With an understanding of what is the same, now it is time to look at what is different by examining some of the essay types and frameworks in greater detail. Here are some of the most well-known essay types all of which are described below:

  • Simple essay
  • Two-sided essay
  • Compare and contrast essay
  • Complex essay formats

Each essay type has something that makes it unique and slightly different from the rest. We have tried to offer the most noticeable differences as well as tips on how to approach these types of essays should you be assigned one.

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3.2.1: Simple essays

Simple essays follow that structure we have already introduced and tend to be around 1,000 words in length, which is approximately four pages based on spacing and font choice. The pattern is:

  • Introduction
  • Body Paragraph 1
  • Body Paragraph 2
  • Body Paragraph 3
  • Conclusion

Not all paragraphs were created equal so we are not saying you have to evenly split the word count down to the very last word equally among paragraphs, but do try to provide similar length to each of the body paragraphs to balance the points you are making, which, in this case, would equate to three main points.

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3.2.2: Two-sided essays

There are some essay assignments that will ask you to provide more than one argument and typically involve subject matter where there are two definitive sides to an issue or problem that should be addressed to illustrate your understanding of each side. In this case, the essay would become what is known as a two-sided essay. It looks like this:

  • Introduction
  • Side 1, Reason 1
  • Side 1, Reason 2
  • Side 1, Reason 3
  • Side 2, Reason 1
  • Side 2, Reason, 2
  • Side 2, Reason 3
  • Conclusion

The concluding section of this type of essay asks that you provide your opinion about both sides versus just summarising the main points. In this way, you are showing a for or against or the advantages and disadvantages component to your essay writing but does so in an organised manner.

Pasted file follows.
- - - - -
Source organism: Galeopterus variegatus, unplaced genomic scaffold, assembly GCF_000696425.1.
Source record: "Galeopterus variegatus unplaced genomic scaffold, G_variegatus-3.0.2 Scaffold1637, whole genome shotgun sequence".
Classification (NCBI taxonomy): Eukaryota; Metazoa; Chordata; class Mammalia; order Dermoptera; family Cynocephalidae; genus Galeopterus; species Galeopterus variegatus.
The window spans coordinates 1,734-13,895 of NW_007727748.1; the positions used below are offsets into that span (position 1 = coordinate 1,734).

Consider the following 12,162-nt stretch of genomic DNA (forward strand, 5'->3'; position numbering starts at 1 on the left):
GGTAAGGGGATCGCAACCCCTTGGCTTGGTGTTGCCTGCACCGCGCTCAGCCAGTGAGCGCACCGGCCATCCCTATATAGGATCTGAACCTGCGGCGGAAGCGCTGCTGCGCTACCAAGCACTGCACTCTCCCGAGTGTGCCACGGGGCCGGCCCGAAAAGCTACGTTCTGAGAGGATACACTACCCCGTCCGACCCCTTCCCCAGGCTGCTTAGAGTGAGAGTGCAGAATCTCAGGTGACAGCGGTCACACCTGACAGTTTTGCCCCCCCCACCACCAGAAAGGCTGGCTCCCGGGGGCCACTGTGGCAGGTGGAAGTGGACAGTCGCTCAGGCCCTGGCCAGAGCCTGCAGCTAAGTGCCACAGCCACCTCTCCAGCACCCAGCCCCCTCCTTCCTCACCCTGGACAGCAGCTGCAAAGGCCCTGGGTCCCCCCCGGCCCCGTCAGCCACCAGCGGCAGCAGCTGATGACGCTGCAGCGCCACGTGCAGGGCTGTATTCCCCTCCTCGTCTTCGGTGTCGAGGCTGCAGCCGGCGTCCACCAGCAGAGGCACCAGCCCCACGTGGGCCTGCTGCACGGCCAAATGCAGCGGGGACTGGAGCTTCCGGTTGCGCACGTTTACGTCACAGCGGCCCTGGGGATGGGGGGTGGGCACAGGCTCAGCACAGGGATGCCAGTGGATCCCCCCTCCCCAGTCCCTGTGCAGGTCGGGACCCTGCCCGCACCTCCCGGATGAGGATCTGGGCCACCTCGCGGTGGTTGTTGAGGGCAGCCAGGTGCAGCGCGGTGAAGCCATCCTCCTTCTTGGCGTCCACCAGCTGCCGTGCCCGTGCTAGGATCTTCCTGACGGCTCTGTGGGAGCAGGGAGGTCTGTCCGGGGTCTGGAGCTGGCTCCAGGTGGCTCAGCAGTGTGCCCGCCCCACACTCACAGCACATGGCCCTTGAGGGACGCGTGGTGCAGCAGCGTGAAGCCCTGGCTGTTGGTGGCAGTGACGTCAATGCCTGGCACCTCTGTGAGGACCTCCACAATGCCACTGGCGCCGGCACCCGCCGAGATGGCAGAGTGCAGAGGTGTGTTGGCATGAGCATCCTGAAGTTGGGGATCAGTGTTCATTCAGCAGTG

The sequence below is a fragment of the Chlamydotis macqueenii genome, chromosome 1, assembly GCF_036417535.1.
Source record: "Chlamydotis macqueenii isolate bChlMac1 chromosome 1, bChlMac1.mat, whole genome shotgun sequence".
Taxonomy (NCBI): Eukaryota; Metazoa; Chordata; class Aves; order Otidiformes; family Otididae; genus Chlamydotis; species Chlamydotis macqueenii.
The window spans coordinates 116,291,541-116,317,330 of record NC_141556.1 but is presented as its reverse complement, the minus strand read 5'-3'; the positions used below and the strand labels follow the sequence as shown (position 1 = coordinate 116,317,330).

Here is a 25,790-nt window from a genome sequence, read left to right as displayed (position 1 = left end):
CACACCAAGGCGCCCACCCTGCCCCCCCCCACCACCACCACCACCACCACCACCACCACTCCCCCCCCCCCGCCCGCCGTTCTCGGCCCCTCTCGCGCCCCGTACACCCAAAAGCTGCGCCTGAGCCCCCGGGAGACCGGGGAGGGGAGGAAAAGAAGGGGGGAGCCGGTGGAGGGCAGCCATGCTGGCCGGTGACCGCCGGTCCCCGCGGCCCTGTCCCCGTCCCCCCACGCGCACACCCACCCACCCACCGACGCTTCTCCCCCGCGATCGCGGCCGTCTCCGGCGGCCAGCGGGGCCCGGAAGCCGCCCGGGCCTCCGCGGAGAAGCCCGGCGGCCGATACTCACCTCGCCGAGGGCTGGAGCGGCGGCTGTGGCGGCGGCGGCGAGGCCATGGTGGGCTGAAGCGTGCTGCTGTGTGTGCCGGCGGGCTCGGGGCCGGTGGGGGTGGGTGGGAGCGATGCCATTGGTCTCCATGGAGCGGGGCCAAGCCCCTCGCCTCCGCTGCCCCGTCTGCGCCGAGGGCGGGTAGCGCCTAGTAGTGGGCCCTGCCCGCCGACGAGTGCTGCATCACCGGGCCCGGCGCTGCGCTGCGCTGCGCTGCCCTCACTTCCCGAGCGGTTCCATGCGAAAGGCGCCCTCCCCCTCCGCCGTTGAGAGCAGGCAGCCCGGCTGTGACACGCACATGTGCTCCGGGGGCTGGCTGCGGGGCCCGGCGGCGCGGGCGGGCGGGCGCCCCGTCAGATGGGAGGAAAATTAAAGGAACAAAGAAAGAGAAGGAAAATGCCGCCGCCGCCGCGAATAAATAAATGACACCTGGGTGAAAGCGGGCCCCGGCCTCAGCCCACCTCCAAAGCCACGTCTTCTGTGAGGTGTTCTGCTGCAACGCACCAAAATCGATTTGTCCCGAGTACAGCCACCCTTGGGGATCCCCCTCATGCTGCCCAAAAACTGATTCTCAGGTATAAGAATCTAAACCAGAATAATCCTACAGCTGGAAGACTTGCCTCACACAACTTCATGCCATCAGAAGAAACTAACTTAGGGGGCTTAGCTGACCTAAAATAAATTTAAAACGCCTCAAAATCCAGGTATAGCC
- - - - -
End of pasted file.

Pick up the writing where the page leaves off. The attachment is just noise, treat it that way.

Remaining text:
The key here again is balancing the amount of words provided to each side and the value of focusing on the most important and convincing points for both sides of the issue. Up until the conclusion, it is best to stay as objective as possible and then put your viewpoint at the end, explaining why you believe one side is more credible than the other.

This structure can also be used for what is termed the statement and discussion essay in which you provide more than one side or issue related to that statement. Since it uses the idea of discussion, you need to talk about more than one side and again add opinions at the end of the essay. It may not necessarily follow the same exact pattern as listed above in terms of structure but it does come close in providing an objective section on each aspect of the statement.

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3.2.3: Compare and contrast essays

The compare and contrast essay comes in two forms: block and itemised. The block model looks like this:

  • Introduction
  • Similarities - 2-3 paragraphs on each similar item
  • Differences - 2-3 paragraphs on each different item
  • Conclusion

There should be balance in terms of the number of similarities and differences mentioned in the essay so as to not influence the reader toward concluding toward one way or the other. Because this is more about being descriptive, these essays do not necessarily ask for you to provide your opinion like a two-sided essay or a statement and discussion essay.